It didn’t happen easily but it looks like it’s finally happened. I’ve mustered all the courage it takes to put myself out there. I have to thank Marisa and Micaela for giving me that last gentle prod. Thank you both.
Since this is the first post of this blog, I’ll do the ‘introduce yourself’ bit and tell you about who I am and what this blog is about.
I’ve been a teacher since 1997. My first teaching job was in a community school in London where I taught reception/year1 children. I continued teaching school children for a few years after that. We moved to Saudi Arabia in 2002 and I found what I thought was my niche when I got into the English as a Second Language IGCSE Cambridge examination. I had a great time teaching the loveliest and most motivated students I’ve ever met.
In 2008, the beginning of a new chapter in my teaching career was about to happen. I enrolled on the first CELTA course delivered in Jeddah (some say there may have been another one some years before that, but it’s unclear as to where and when). It was organised by Helen Glenn at the British Council’s Women Centre. Paula Ellis flew over to co-tutor the ten pioneering trainees. At the time, I don’t think I realised what an impact these four weeks were going to have on my life and my career as a teacher. On the last input session of the course, while most couldn’t wait to end it all, I received with great interest glad tidings of the next step – DELTA. It was then I decided that that was the path for me. I started working for the British Council, completed the DELTA as soon as I was able to, and am now studying with International House to improve my teacher training skills.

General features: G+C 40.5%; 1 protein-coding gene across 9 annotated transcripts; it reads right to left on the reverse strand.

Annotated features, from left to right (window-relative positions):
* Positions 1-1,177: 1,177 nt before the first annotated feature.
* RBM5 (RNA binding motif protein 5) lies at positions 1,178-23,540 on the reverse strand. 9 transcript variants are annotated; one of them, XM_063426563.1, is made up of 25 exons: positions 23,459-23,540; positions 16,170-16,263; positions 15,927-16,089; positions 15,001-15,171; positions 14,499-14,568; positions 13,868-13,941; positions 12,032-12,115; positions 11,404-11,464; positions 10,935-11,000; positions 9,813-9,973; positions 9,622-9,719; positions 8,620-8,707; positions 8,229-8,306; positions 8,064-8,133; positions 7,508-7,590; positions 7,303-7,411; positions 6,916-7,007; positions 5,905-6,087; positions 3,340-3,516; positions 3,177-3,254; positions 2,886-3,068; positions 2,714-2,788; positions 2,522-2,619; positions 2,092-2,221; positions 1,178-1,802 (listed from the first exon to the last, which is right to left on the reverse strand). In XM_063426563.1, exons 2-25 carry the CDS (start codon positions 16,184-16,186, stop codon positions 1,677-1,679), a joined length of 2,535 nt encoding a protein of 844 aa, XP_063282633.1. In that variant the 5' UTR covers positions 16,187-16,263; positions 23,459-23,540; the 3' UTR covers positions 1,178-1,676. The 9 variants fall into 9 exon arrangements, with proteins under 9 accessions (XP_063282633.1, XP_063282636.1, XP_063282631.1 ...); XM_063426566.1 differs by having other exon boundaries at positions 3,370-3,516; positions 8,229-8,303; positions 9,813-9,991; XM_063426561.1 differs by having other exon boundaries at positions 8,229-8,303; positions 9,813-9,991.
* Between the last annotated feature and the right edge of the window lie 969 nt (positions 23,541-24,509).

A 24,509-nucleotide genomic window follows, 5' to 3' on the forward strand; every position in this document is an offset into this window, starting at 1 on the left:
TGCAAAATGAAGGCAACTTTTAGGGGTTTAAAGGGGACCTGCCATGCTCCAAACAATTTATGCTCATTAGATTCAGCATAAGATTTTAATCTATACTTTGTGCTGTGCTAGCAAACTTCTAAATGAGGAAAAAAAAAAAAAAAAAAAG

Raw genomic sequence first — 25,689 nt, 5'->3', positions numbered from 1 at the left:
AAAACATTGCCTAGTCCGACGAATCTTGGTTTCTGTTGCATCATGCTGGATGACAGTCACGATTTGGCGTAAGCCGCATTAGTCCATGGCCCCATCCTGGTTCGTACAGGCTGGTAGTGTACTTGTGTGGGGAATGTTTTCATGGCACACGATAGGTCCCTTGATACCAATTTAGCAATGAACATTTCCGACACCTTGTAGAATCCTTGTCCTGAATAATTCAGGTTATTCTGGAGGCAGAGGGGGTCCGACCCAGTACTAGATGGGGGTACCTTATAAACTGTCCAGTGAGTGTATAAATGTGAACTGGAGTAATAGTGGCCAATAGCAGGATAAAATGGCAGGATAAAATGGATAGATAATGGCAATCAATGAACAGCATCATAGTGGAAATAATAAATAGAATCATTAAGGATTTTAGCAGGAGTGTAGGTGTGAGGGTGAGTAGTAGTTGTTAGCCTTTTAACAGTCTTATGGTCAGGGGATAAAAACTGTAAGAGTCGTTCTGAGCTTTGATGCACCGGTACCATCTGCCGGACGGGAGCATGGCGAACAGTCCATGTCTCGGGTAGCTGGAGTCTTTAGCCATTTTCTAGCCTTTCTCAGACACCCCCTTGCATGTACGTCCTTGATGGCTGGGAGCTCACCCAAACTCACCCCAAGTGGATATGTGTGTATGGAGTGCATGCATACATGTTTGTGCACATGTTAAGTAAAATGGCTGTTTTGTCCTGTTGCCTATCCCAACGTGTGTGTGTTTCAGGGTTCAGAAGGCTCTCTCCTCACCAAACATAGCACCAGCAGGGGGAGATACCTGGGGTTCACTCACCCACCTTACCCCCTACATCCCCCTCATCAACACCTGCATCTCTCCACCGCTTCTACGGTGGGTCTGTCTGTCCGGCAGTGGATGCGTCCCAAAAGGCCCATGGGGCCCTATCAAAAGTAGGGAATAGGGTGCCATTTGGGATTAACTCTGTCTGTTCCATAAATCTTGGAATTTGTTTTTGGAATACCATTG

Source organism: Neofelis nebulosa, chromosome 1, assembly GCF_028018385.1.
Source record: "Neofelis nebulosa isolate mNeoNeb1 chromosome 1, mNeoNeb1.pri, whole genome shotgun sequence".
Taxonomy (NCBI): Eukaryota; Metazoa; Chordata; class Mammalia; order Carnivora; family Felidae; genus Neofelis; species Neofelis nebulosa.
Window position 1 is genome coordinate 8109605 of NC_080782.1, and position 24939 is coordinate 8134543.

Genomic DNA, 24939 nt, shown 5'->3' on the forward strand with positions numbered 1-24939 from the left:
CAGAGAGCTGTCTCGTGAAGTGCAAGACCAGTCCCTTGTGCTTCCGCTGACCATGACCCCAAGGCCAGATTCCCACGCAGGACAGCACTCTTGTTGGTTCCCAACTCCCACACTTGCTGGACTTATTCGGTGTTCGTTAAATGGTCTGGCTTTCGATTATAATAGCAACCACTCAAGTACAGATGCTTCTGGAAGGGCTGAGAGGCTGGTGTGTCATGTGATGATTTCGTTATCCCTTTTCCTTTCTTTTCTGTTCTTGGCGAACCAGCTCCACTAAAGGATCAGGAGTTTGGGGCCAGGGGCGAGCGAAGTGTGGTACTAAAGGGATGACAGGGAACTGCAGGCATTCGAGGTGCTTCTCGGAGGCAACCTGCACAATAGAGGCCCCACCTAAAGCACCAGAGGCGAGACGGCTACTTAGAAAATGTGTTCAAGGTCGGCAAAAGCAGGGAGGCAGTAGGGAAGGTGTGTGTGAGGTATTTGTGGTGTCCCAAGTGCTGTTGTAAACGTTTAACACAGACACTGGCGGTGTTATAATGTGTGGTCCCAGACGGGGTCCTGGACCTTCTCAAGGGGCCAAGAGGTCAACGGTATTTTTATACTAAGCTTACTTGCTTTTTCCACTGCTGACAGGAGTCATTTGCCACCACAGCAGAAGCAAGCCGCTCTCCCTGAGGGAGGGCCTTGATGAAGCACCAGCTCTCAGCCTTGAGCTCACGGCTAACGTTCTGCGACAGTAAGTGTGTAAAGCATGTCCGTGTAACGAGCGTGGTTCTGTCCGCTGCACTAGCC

I’ve been delivering training sessions for a few years, mainly to do with teaching methodology and practice. A few years ago I developed a student peer-mentoring programme to support school teachers dealing with large classes in a leading local school – Global International School. This interest of mine led me to presenting the BC mentoring skills course to some local university faculty.
This year I saw an #ELTchat advert for an e-moderator. I decided to apply. I clearly remember thinking, ‘there’s a chance to get closer to those you’ve been learning so much from, afar, and perhaps also a chance to get more involved, share, grow, share some more, and grow some more!’
Saudi Arabia can feel like a lonely place when one reads about all the ELT activity happening elsewhere.
And they picked me.
So I started my teacher training course with IH at the same time as the assistant e-moderator post on #ELTchat. And my full-time job at the BC of course.
Now if there was a time in my life when I needed to reflect on what I do, then this is it.
Blogging now seems like the best way to reflect, share and learn from both the writing and the reading this will generate.